PATRICK RAFTER: Definitely. Even the beginning of '97, most of '96, beginning of '97, I didn't realize. If you said I was going to be in this situation by this time, I mean, I just would have laughed, I'm sure. Things happened so quickly, again. Be good at the end of the year to sit back and reflect on that. At this stage, everything is happening so quickly, I'm just sort of cruising along. Haven't had time to think about it. I never would of expected this to happen.

Q. How close were you to taking a break for an extended period?

PATRICK RAFTER: No, never close. Something I've always loved doing was playing tennis. If I was still 60 in the world, I'd still be working my butt off, trying to get to hopefully where I could be.

Q. When you were growing up, what kind of effect did Rosewall, Laver, those great players have on you? Obviously you were aware of their Grand Slam wins, but what kind of effect did that have on you?

PATRICK RAFTER: More like they're a little bit older, those guys. I was sort of just born when they were sort of finishing their careers. But, you know, I've always heard of them. I just thought that was some sort of God or something in Australia. My father loved tennis; he always talked about those guys. He loved Newcombe, the way he played. You know, when you get to meet these sort of guys, was such a big thrill for me.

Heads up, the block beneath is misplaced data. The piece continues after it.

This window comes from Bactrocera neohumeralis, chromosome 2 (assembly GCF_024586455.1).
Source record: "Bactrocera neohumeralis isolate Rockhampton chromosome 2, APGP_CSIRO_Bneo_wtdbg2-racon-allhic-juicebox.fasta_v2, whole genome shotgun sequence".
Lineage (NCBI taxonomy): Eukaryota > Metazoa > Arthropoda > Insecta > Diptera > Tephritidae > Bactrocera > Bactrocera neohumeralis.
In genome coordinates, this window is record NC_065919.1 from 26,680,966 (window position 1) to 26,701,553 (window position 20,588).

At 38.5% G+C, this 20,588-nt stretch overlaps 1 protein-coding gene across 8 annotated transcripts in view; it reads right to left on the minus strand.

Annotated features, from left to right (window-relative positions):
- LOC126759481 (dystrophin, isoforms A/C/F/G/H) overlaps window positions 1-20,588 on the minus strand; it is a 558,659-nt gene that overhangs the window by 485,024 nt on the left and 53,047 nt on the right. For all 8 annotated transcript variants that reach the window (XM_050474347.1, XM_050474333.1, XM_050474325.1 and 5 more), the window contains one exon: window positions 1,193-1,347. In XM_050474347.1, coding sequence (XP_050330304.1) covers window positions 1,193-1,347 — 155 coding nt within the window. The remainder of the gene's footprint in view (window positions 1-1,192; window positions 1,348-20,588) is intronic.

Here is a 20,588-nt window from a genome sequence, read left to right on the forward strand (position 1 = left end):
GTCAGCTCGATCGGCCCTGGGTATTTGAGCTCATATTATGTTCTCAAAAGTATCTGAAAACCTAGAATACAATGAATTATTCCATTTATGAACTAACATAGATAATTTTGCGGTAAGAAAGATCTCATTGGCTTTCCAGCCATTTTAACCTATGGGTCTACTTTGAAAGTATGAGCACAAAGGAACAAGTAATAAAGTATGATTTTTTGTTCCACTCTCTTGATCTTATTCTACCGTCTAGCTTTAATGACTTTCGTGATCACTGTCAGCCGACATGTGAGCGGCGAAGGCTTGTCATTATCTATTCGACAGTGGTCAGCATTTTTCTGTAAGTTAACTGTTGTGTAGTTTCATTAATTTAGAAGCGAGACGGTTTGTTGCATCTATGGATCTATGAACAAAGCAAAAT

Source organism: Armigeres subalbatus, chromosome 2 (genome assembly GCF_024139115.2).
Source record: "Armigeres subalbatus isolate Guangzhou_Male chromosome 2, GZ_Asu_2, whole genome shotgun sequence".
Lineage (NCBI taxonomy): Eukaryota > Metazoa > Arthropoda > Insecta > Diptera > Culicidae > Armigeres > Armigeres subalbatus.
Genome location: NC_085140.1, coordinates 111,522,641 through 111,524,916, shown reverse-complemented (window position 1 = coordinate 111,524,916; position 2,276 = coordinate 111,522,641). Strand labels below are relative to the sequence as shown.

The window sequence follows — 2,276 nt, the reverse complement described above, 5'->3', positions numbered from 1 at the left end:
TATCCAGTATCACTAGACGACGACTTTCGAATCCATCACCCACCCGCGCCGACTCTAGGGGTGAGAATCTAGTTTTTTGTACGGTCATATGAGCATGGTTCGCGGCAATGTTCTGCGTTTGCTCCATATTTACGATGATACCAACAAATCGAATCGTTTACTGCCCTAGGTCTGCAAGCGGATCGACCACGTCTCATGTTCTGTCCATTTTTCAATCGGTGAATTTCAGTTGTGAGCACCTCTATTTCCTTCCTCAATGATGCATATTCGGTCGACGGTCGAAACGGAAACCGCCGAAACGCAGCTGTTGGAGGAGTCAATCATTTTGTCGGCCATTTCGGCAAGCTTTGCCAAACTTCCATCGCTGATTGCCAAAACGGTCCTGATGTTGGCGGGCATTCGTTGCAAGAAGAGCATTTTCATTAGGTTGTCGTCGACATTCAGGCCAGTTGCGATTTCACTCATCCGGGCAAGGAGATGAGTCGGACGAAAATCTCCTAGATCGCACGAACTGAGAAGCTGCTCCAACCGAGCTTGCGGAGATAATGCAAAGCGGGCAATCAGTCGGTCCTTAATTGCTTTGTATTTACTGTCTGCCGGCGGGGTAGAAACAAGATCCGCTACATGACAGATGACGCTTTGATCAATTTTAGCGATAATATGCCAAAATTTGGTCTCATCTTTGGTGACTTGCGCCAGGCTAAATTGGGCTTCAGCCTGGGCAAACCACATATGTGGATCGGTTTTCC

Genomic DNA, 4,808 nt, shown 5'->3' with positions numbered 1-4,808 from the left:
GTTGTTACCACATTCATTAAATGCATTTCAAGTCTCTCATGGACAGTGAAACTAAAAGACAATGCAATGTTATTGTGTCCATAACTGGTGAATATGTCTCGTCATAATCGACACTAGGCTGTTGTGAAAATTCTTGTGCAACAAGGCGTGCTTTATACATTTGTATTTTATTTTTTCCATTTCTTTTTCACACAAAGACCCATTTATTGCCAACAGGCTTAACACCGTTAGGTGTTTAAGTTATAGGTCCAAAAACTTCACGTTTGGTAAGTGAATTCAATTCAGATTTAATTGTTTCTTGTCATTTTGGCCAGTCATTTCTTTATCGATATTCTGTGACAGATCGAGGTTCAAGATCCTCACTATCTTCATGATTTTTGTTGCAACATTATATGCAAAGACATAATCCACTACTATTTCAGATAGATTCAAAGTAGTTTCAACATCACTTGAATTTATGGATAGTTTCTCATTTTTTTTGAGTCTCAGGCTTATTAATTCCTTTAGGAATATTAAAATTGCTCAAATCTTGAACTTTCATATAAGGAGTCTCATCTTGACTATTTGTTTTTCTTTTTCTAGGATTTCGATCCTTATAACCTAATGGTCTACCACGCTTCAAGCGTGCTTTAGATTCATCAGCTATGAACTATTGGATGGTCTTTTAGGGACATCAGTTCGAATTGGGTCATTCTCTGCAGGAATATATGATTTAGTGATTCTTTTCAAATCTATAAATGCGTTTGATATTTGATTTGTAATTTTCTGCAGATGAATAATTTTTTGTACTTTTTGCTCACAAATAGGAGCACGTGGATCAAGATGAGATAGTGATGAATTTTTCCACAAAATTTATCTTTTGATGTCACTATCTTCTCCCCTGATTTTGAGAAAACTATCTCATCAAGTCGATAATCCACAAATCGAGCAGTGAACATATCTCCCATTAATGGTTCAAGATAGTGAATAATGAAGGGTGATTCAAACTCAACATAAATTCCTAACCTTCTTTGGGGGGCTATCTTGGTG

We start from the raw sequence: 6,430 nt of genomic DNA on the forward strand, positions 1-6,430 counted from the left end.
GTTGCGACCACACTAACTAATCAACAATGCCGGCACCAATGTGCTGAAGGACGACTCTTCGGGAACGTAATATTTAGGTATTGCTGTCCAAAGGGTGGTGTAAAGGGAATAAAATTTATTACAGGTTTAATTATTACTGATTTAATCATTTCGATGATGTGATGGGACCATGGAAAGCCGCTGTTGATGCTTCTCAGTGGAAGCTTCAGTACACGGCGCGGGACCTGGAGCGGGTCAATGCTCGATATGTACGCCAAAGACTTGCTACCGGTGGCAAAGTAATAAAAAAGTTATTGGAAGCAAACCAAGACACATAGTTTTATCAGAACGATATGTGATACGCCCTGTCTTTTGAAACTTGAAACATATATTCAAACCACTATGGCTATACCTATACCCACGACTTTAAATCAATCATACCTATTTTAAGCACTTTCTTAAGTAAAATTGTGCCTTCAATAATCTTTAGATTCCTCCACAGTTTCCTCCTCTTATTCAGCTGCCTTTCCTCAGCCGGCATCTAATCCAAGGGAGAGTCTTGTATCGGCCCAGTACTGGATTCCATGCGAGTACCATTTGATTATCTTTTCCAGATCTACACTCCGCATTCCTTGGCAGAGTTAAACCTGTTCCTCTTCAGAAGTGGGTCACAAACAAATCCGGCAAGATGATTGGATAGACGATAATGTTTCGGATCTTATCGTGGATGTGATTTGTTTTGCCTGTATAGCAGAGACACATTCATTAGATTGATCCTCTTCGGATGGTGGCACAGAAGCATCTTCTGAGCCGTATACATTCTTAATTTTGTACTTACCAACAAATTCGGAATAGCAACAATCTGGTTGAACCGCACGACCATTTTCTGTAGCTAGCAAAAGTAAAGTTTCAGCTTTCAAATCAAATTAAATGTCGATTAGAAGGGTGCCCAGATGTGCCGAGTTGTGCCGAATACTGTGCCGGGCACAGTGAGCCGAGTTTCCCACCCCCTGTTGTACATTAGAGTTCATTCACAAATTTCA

Q. Pat Cash played a similar game, and his body kept breaking down time and time again. Have you learned anything from that?

PATRICK RAFTER: Just got different makeups, I think, Cashy and I, we got different builds. Hopefully mine will last a little bit longer.

Q. How did you become a tennis player? Why did you pick up the game originally?

PATRICK RAFTER: I don't know. Had three older brothers that played. My father enjoyed it. I guess I enjoyed it from a young age. I don't know the reason why I actually played. Just fate.

Q. How come one of your three older brothers isn't here?

PATRICK RAFTER: Two of them are.

Q. I mean in terms of your place.

PATRICK RAFTER: Oh (laughter). Why aren't they where I am?

Q. I guess I'm asking why the younger one succeeded.

PATRICK RAFTER: A lot of sacrifices that they made for me. I definitely put a lot more into it than what they did.

Q. The TV is calling you the heartbreak from Down Under. CBS did a special. What does it feel like to be the new Playboy of international tennis?

PATRICK RAFTER: How did you handle it, Wally (laughter)? I don't know. It's something that everyone has sort of talked about, I guess. It's bloody tough. It's all right. No complaints.

End of FastScripts….